Have you ever grown any vegetables specifically for the fall and winter? If you live in zone 8 and above, there are quite a few vegetables to grow for fall and early winter harvest. You can even overwinter plants that start producing in early spring to get a harvest when we’re just planting our spring gardens.
And even if you live in areas that get colder than zone 8, there are things that you can grow, although you’ll need to employ cloches and other types of covering. Eliot Colman has a number of books that show how he grows his own vegetables all year around- in Maine of all places.
I plant things every year for the fall and winter garden, but I have to admit that I view it as a bit of a gamble because sometimes I get a good harvest and sometimes I don’t. It depends on when I get the plants and seeds in the ground, what the weather’s doing, and, frankly, if I get myself out to the garden when I’m feeling “gardened out” for the season.
I know you’re shocked that I would ever be “gardened out” but it happens to the best of us.
I think. Doesn’t it?
Here’s what I’ve got going now in the garden for the fall and winter.
Just ignore that I was about a month earlier with everything and even started some transplants inside. Just not happening this year.
So all the transplants pictured were bought at the nursery, sad to say. *sigh* These lettuce starts are a winter butterhead variety. Their outer leaves shriveled up in the heat, but the centers started putting out new growth within a week of planting.
I plant kale every year and it’s the one plant that always does well for me. It will produce until it starts getting too cold around the end of December, and then will usually start producing again in the early spring.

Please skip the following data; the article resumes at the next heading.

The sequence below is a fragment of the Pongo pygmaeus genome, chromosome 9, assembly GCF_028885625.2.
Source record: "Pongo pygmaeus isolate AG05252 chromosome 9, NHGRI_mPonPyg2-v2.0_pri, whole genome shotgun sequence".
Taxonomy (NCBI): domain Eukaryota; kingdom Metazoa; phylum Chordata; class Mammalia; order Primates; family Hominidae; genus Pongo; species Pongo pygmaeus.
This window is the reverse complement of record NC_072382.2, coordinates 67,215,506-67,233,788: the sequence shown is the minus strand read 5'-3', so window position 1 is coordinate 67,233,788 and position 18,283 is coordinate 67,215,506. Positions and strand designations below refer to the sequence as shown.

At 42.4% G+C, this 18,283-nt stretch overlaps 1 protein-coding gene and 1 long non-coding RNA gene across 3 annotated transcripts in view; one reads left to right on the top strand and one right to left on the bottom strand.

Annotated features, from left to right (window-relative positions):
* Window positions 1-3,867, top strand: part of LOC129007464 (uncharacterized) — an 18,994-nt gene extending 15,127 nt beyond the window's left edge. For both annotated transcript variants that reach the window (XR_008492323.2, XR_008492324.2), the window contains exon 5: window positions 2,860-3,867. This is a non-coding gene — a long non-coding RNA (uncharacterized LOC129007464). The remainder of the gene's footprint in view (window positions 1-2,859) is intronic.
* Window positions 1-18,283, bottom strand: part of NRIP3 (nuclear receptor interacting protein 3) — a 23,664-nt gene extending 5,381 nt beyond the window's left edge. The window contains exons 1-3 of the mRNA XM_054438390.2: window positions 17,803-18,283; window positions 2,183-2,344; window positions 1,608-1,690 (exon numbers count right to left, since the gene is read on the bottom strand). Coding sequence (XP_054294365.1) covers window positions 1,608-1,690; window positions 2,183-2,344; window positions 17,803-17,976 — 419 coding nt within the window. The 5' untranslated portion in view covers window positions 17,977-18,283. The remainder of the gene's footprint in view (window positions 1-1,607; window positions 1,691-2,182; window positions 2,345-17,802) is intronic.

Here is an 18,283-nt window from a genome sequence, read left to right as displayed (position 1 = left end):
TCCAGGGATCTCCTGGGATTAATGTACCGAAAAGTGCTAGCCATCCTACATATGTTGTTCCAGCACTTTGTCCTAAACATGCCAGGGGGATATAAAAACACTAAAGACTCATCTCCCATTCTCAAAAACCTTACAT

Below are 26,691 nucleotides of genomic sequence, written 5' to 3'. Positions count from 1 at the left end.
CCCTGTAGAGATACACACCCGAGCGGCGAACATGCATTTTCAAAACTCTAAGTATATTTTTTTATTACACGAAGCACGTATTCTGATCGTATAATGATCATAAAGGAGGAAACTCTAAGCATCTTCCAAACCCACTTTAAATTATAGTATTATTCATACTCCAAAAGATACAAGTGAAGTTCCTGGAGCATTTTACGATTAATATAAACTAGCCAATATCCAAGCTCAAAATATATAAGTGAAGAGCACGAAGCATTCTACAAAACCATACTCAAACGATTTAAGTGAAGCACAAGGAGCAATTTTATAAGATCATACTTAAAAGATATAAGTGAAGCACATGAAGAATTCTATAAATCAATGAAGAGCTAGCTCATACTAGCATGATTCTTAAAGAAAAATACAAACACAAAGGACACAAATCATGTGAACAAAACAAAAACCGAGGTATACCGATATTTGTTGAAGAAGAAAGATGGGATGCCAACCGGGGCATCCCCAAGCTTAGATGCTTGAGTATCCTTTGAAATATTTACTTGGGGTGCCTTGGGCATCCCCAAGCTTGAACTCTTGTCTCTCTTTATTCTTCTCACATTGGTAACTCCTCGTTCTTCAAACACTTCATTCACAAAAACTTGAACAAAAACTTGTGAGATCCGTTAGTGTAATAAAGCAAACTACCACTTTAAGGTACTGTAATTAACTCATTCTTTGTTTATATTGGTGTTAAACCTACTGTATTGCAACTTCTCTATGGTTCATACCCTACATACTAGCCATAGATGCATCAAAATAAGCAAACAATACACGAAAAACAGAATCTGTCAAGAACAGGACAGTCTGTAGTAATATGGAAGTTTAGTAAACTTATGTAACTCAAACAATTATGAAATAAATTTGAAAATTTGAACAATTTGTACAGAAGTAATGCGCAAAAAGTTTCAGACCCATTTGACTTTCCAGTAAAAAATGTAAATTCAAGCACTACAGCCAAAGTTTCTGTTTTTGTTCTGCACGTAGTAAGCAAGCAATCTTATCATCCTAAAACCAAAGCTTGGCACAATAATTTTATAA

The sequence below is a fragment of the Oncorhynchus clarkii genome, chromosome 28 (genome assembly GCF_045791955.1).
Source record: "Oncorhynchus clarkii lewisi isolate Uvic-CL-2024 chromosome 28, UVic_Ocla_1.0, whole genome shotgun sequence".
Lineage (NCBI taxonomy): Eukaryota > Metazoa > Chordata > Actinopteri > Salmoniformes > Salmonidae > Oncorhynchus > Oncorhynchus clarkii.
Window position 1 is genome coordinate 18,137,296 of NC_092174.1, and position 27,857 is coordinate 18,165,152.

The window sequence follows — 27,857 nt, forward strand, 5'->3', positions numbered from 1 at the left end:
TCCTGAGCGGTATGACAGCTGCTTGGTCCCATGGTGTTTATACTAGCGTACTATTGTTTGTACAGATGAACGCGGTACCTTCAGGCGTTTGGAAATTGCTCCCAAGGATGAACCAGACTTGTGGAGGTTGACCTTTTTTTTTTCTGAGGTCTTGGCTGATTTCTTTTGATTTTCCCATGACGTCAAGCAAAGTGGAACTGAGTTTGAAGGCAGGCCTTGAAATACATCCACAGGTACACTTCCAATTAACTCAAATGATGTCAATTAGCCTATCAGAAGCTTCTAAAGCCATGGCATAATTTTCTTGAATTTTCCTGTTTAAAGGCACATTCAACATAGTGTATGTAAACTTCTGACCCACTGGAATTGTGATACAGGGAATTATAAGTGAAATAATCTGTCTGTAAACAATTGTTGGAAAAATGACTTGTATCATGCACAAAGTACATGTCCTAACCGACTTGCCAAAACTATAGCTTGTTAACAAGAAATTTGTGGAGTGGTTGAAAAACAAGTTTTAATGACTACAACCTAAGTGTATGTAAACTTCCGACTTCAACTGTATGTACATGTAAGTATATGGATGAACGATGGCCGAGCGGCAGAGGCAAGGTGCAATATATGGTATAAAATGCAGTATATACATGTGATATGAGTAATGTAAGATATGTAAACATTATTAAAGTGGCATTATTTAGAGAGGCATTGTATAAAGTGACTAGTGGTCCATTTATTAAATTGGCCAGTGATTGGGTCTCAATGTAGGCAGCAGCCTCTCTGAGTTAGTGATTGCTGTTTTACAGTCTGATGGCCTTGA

I seeded a few rows of a winter lettuce mix also, but nothing has sprouted yet.
This is the same bed where I planted broccoli, cabbage and cauliflower in the spring. I pulled up the cauliflower that all sprouted early, harvested all the cabbage and have replanted with fall broccoli and overwintering cauliflower. I kept the broccoli plants (in the background) because they keep giving me some good side shoots.
These brussels sprouts are pretty small and probably won’t produce anything until late fall. But they get sweeter after a frost and that’s about when we get frosts here, so it works out for us to be able to eat roasted sprouts for Thanksgiving.
What- you’re having problems seeing any spinach? That’s because there’s not a sprout yet- it’s notoriously hard to get started in the summer. I just keep trying. Same with the beets and parsnips- nothing’s come up yet and it’s too late to try any more parsnips. I really needed to start earlier…
The row of turnips (not pictured) I sowed at the same time as the spinach has come up like gangbusters.
Figures. I just tolerate turnips, but adore spinach.
On a final note, we came back from a weekend away to see one of the pepper plants looking like this. It’s planted with 11 other peppers and none had any damage, so my first thought that some type of animal caused it was discounted.
When I looked closer, the plant is fine, it’s just two of the biggest stems that have been broken off. I think the wind pushed it against the stake and tore them off- it’s the only explanation I can find.
Bummer that those tow stems were loaded with green peppers.
Are you planting anything for the fall?